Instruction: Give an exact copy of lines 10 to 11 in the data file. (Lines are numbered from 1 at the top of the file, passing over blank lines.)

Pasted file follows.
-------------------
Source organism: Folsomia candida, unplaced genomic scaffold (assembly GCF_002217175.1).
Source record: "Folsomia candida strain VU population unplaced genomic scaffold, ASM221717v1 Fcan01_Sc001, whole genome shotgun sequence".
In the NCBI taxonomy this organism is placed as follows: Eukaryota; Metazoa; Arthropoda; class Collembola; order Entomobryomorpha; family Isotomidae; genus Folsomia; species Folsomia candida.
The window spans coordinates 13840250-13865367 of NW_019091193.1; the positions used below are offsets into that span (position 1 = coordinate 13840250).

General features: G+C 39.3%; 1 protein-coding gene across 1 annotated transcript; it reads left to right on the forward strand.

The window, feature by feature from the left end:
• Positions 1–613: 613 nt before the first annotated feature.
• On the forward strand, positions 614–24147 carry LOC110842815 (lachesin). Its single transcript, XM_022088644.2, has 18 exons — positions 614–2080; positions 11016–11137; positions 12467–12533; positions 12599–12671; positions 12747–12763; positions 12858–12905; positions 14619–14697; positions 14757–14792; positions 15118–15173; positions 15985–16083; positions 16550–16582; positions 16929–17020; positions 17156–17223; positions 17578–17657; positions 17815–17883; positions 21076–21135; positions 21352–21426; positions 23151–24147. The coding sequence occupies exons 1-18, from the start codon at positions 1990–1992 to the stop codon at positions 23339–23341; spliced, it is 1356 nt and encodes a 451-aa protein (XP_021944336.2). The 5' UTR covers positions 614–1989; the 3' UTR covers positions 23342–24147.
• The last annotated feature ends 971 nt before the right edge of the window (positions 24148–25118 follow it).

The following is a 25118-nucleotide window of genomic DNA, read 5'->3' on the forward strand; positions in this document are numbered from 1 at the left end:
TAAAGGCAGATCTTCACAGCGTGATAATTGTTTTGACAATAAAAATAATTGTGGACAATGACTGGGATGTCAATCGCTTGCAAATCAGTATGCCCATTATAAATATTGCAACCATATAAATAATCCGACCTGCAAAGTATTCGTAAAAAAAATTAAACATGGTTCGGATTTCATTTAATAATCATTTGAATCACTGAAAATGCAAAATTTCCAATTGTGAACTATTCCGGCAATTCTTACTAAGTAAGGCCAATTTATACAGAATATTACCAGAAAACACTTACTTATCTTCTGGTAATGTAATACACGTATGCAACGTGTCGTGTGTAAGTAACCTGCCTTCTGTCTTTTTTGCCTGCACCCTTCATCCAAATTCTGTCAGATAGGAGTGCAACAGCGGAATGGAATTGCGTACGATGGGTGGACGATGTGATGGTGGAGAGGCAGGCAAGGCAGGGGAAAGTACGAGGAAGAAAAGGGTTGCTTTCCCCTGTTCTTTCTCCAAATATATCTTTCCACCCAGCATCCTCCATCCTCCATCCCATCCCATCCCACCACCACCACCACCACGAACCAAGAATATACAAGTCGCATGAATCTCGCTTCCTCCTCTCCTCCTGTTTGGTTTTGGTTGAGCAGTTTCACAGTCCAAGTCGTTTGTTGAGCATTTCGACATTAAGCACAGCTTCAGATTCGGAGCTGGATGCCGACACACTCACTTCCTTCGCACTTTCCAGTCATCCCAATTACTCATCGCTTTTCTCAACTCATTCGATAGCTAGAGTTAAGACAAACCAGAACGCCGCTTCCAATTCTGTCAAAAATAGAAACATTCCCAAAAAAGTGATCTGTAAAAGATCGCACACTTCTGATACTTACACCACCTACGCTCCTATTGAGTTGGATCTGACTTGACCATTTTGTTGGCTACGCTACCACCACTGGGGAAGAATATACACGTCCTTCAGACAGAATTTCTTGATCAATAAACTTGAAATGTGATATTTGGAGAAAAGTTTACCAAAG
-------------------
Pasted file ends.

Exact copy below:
The following is a 25118-nucleotide window of genomic DNA, read 5'->3' on the forward strand; positions in this document are numbered from 1 at the left end:
TAAAGGCAGATCTTCACAGCGTGATAATTGTTTTGACAATAAAAATAATTGTGGACAATGACTGGGATGTCAATCGCTTGCAAATCAGTATGCCCATTATAAATATTGCAACCATATAAATAATCCGACCTGCAAAGTATTCGTAAAAAAAATTAAACATGGTTCGGATTTCATTTAATAATCATTTGAATCACTGAAAATGCAAAATTTCCAATTGTGAACTATTCCGGCAATTCTTACTAAGTAAGGCCAATTTATACAGAATATTACCAGAAAACACTTACTTATCTTCTGGTAATGTAATACACGTATGCAACGTGTCGTGTGTAAGTAACCTGCCTTCTGTCTTTTTTGCCTGCACCCTTCATCCAAATTCTGTCAGATAGGAGTGCAACAGCGGAATGGAATTGCGTACGATGGGTGGACGATGTGATGGTGGAGAGGCAGGCAAGGCAGGGGAAAGTACGAGGAAGAAAAGGGTTGCTTTCCCCTGTTCTTTCTCCAAATATATCTTTCCACCCAGCATCCTCCATCCTCCATCCCATCCCATCCCACCACCACCACCACCACGAACCAAGAATATACAAGTCGCATGAATCTCGCTTCCTCCTCTCCTCCTGTTTGGTTTTGGTTGAGCAGTTTCACAGTCCAAGTCGTTTGTTGAGCATTTCGACATTAAGCACAGCTTCAGATTCGGAGCTGGATGCCGACACACTCACTTCCTTCGCACTTTCCAGTCATCCCAATTACTCATCGCTTTTCTCAACTCATTCGATAGCTAGAGTTAAGACAAACCAGAACGCCGCTTCCAATTCTGTCAAAAATAGAAACATTCCCAAAAAAGTGATCTGTAAAAGATCGCACACTTCTGATACTTACACCACCTACGCTCCTATTGAGTTGGATCTGACTTGACCATTTTGTTGGCTACGCTACCACCACTGGGGAAGAATATACACGTCCTTCAGACAGAATTTCTTGATCAATAAACTTGAAATGTGATATTTGGAGAAAAGTTTACCAAAG